The COVID-19 pandemic—and the resulting rise in virtual learning and big investments in digital learning tools— helped educators propel their technology skills to the next level. Teachers have become more adept at using learning management
This content is provided by our sponsor. It is not written by and does not necessarily reflect the views of Education Week's editorial staff.
Sponsor
Student Well-Being Webinar
Building Teacher Capacity for Social-Emotional Learning
Set goals that support adult well-being and social-emotional learning: register today!


Content provided by Panorama
Jobs October 2021 Virtual Career Fair for Teachers and K-12 Staff
Find teaching jobs and other jobs in K-12 education at the EdWeek Top School Jobs virtual career fair.

EdWeek Top School Jobs

Teacher Jobs
Search over ten thousand teaching jobs nationwide — elementary, middle, high school and more.
View Jobs
Principal Jobs
Find hundreds of jobs for principals, assistant principals, and other school leadership roles.
View Jobs
Administrator Jobs
Over a thousand district-level jobs: superintendents, directors, more.
View Jobs
Support Staff Jobs
Search thousands of jobs, from paraprofessionals to counselors and more.
View Jobs

Read Next

Education Tiny Wrists in Cuffs: How Police Use Force Against Children
An investigation finds children as young as 6 and a disproportionate amount of Black children have been handled forcibly by police officers.
15 min read
Jhaimarion, 10, reacts as he listens to his mother, Krystal Archie talking with an Associated Press reporter in Chicago on Sept. 23, 2021. Archie’s three children were present when police, on two occasions, just 11 weeks apart, kicked open her front door and tore through their home searching for drug suspects. She’d never heard of the people they were hunting. Her oldest child, Savannah was 14 at the time; her youngest, Jhaimarion, was seven. They were ordered to get down on the floor.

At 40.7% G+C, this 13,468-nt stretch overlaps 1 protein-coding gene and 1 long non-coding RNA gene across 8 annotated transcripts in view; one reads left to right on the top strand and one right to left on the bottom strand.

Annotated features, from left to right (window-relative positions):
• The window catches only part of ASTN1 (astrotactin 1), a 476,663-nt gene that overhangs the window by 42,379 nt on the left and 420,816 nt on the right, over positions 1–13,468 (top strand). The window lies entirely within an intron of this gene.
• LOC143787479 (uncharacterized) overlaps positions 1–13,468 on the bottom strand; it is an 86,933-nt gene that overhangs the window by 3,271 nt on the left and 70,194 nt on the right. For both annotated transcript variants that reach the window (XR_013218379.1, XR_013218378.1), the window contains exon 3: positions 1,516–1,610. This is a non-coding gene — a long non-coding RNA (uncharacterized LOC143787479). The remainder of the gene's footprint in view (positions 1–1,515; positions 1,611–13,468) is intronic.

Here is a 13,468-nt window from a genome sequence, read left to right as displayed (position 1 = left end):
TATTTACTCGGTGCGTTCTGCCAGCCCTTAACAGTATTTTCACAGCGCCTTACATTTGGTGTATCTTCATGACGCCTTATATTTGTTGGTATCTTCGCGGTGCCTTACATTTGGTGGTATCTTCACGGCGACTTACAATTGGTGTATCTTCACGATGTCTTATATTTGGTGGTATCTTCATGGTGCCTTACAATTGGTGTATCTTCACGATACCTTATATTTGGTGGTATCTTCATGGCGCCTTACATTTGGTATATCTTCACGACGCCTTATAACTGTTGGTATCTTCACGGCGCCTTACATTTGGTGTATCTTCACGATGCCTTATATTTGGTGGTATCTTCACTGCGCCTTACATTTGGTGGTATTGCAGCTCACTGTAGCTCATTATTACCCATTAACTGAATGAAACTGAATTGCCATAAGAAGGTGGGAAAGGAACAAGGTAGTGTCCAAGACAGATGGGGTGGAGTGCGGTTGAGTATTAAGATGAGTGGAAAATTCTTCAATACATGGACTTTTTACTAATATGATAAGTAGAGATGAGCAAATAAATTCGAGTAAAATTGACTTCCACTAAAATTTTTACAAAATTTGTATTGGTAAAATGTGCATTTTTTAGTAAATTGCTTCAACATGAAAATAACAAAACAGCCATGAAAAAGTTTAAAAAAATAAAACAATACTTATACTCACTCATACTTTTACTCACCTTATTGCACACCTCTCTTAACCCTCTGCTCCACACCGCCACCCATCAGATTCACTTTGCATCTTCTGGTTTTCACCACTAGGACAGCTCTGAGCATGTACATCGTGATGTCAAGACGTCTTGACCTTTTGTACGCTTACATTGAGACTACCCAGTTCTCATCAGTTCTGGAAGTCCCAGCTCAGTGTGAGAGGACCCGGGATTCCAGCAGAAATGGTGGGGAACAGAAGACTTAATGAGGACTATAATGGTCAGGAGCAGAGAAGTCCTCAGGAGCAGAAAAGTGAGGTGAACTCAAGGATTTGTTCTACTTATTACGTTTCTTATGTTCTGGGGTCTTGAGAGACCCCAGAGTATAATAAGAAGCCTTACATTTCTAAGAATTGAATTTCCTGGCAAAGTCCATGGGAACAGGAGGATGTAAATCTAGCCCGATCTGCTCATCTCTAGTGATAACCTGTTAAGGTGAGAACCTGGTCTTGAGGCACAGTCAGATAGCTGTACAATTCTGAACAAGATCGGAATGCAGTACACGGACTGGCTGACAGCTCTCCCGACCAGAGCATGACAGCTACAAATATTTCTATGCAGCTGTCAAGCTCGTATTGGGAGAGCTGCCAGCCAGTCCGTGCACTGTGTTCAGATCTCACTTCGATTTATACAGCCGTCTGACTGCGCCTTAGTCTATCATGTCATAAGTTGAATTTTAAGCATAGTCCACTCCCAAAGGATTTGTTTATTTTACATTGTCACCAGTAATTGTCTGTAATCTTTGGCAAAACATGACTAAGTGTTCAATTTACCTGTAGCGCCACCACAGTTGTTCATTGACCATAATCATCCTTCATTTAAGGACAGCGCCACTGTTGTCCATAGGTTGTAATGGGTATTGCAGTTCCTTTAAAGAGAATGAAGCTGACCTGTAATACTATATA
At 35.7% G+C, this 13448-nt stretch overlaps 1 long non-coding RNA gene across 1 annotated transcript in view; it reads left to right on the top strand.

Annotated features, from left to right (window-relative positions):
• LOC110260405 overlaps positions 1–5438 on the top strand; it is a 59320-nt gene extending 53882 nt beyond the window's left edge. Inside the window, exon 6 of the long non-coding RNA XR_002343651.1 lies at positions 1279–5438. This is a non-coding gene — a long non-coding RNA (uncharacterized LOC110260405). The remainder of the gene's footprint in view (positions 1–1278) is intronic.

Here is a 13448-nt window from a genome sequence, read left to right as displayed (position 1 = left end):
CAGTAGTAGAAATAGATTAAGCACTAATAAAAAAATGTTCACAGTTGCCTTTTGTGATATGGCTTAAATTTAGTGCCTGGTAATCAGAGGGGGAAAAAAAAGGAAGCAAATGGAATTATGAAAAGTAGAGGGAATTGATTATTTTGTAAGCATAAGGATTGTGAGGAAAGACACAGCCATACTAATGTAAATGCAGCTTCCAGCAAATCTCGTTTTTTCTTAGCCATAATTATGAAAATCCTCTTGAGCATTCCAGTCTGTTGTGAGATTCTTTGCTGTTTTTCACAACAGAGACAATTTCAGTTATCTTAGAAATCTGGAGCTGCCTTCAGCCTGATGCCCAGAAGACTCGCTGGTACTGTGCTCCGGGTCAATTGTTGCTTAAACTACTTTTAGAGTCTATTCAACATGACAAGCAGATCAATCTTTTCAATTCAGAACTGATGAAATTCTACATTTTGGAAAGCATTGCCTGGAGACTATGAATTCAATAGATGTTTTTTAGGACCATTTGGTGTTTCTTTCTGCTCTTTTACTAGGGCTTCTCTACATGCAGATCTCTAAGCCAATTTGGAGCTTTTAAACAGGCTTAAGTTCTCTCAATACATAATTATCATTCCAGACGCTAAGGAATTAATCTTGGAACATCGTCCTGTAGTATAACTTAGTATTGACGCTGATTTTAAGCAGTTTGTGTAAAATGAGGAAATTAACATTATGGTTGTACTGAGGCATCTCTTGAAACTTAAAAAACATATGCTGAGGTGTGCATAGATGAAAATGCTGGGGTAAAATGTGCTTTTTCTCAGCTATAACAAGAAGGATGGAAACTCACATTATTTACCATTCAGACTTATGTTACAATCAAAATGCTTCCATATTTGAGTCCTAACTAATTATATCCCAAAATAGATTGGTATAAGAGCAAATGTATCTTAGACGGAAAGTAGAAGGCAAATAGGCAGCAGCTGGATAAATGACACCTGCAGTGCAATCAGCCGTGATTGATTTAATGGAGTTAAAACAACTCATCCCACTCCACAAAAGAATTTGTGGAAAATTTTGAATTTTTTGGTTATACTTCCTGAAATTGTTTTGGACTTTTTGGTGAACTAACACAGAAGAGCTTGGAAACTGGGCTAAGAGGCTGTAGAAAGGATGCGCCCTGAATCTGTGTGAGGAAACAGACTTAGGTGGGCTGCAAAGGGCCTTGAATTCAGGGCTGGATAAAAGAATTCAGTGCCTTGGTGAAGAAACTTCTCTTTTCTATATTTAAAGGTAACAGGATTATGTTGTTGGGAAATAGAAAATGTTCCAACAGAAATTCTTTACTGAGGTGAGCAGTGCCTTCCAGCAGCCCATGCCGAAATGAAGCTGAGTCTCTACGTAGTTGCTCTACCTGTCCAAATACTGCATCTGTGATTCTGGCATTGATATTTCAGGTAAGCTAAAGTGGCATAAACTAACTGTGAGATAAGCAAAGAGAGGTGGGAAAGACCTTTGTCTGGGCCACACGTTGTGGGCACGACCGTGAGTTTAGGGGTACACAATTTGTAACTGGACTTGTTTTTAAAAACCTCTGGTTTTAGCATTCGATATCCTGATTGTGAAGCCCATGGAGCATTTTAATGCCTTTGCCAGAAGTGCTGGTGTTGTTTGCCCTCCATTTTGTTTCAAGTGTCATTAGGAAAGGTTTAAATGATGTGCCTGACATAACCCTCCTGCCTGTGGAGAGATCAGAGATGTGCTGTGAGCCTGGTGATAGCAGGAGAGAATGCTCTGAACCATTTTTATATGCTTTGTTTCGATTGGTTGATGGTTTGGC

Jhaimarion, 10, reacts as he listens to his mother, Krystal Archie talking with an Associated Press reporter in Chicago on Sept. 23, 2021. Archie’s three children were present when police, on two occasions, just 11 weeks apart, kicked open her front door and tore through their home searching for drug suspects. She’d never heard of the people they were hunting. Her oldest child, Savannah was 14 at the time; her youngest, Jhaimarion, was seven. They were ordered to get down on the floor.
Nam Y. Huh/AP
Education Gunman in 2018 Parkland School Massacre Pleads Guilty
A jury will decide whether Nikolas Cruz will be executed for one of the nation’s deadliest school shootings.
3 min read
Annika Dworet and her husband, Mitch Dworet, wipe away tears as their son's name is read aloud during Marjory Stoneman Douglas High School shooter Nikolas Cruz's guilty plea on all 17 counts of premeditated murder and 17 counts of attempted murder in the 2018 shootings, at the Broward County Courthouse in Fort Lauderdale, Fla. on Wednesday, Oct. 20, 2021. The Dworet's son, Nicholas Dworet, 17, was killed in the massacre.
Annika Dworet and her husband, Mitch Dworet, wipe away tears as their son's name is read aloud during Marjory Stoneman Douglas High School shooter Nikolas Cruz's guilty plea on all 17 counts of premeditated murder and 17 counts of attempted murder in the 2018 shootings, at the Broward County Courthouse in Fort Lauderdale, Fla. on Wednesday, Oct. 20, 2021. The Dworet's son, Nicholas Dworet, 17, was killed in the massacre.
Amy Beth Bennett/South Florida Sun Sentinel via AP
Education Briefly Stated: October 20, 2021
Here's a look at some recent Education Week articles you may have missed.
8 min read
Education Gunman in Parkland School Massacre to Plead Guilty
The gunman who killed 14 students and three staff members at a Florida high school will plead guilty to their murders, his attorneys said.
4 min read
Parkland school shooter Nikolas Cruz is sworn in before pleading guilty, Friday, Oct. 15, 2021, at the Broward County Courthouse in Fort Lauderdale, Fla., on all four criminal counts stemming from his attack on a Broward County jail guard in November 2018, Cruz's lawyers said Friday that he plans to plead guilty to the 2018 massacre at a Parkland high school.
Parkland school shooter Nikolas Cruz is sworn in before pleading guilty, Friday, Oct. 15, 2021, at the Broward County Courthouse in Fort Lauderdale, Fla., on all four criminal counts stemming from his attack on a Broward County jail guard in November 2018, Cruz's lawyers said Friday that he plans to plead guilty to the 2018 massacre at a Parkland high school.
Amy Beth Bennett/South Florida Sun Sentinel via AP